My Rouses Everyday, September & October 2018
A Boy Scout leader and avid sportsman, my father was an ace at one-pot meals cooked in one of his treasured cast-iron pots over a wood fire. The choices were endless — crawfish étouffée, chicken aux gros onions, grillades, round steak with onions and a version of pork jambalaya that I thought was outstanding, but it was my mother who really mastered the art of pot roasts.
Coming from a farming family, she had learned at an early age how to turn a piece of meat cooked with whatever vegetables were available in the home garden into a splendid repast, especially on a cold winter day when the wind rattled the windows in the kitchen. Of course, this pot of goodness took the better part of an afternoon to make ready for supper, and the aroma that wafted from the kitchen all day long always made my mouth water and my tummy rumble. Like Papa, Mama had a collection of Lodge cast-iron pots.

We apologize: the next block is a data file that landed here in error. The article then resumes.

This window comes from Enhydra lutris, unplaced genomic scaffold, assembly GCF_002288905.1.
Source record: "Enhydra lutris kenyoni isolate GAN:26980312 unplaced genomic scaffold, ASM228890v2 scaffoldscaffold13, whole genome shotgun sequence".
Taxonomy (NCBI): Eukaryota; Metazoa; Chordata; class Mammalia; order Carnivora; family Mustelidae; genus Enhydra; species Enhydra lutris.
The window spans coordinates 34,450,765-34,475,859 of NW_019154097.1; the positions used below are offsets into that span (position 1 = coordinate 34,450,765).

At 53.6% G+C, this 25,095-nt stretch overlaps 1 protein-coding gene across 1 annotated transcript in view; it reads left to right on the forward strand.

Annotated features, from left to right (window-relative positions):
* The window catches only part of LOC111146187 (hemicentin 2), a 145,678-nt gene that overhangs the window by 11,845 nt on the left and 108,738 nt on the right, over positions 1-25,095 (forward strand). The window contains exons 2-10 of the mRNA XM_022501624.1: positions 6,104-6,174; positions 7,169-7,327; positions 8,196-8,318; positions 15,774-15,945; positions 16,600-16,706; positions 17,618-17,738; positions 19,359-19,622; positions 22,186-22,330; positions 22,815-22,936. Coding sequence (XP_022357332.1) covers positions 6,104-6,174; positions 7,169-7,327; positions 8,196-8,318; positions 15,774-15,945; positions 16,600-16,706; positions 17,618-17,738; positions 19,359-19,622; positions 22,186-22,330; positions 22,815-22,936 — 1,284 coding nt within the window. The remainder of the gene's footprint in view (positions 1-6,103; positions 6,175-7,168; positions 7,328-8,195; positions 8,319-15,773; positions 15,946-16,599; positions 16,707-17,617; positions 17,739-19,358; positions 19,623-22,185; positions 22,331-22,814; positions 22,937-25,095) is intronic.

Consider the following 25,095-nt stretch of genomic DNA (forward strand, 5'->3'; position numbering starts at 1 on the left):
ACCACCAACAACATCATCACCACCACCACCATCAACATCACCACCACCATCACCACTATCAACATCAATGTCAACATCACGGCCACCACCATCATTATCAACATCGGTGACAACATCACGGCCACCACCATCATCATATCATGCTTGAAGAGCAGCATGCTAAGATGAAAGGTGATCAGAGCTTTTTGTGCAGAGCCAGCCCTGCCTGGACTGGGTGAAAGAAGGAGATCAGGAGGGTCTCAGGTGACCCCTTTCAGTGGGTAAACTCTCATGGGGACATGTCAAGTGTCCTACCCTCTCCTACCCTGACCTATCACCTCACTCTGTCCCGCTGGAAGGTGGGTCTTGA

Lucky me — I inherited one of her favorites pots, and when cooler weather sets in, I pull it out from the pantry and set to my task. I like a chuck, rump or bottom-round roast but a front-cut brisket, although leaner, is also a good choice for braising. Braising is a cooking method that requires well-seasoned (I use cayenne pepper, salt and garlic powder) meat to be pan-seared (to brown the meat, thus enhancing the appearance and flavor), then cooked long and slow with whatever vegetables you choose — onions, garlic, carrots, potatoes, celery and turnips are my choices. Then all is cooked for several hours in some kind of liquid — beef stock, wine, beer or a combination of all three — just know that the liquid must cover a little over half of the meat in the pot. Sometimes, I add a dab or two of tomato paste to give the braising liquid a rich color and flavor. Once you get everything in the pot and put a lid on it, you don’t have to do much tending to it, other than to occasionally check the level of the braising liquid and the tenderness of the meat.
Below is my pot roast recipe, but feel free to experiment with different cuts of beef, herbs and spices, and types of braising liquid. Serve it with Louisiana’s customary rice, or perhaps give some thought to grits or polenta.